While I agree that many folks think wrongly about how someone can or cannot purcahse ammunition or firearms through use of the Internet, I find it important to get the facts right about such things; otherwise we look like uninformed noobs to the gun control crowd, and they can thus use that to their advantage.

    All the best,
    Glenn B

  5. When I used the term “armor piercing”, I meant as defined by the BATFE; I felt no need to call attention to the armor piercing properties of ammo that isn’t currently regulated.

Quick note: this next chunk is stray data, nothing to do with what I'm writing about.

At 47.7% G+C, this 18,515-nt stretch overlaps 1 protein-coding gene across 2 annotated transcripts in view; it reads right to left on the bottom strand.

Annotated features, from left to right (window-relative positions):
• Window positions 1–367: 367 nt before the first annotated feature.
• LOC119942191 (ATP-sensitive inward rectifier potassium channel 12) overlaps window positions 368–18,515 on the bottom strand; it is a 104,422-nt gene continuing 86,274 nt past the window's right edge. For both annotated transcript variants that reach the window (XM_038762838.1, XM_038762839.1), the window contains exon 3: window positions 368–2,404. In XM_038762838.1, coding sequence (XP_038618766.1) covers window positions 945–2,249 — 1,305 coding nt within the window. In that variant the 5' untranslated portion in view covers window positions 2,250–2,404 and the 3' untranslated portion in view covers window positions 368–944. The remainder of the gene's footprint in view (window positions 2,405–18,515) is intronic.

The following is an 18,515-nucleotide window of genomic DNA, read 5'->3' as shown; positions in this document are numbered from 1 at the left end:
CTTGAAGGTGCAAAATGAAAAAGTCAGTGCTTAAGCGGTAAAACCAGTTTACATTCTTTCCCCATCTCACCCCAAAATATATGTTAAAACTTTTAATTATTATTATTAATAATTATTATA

As to shipping firearms across state lines, the ATF rule you pointed out has been interpreted by courts and the ATF to mean that a firearm that crosses state lines must go to someone with a federal firearms license.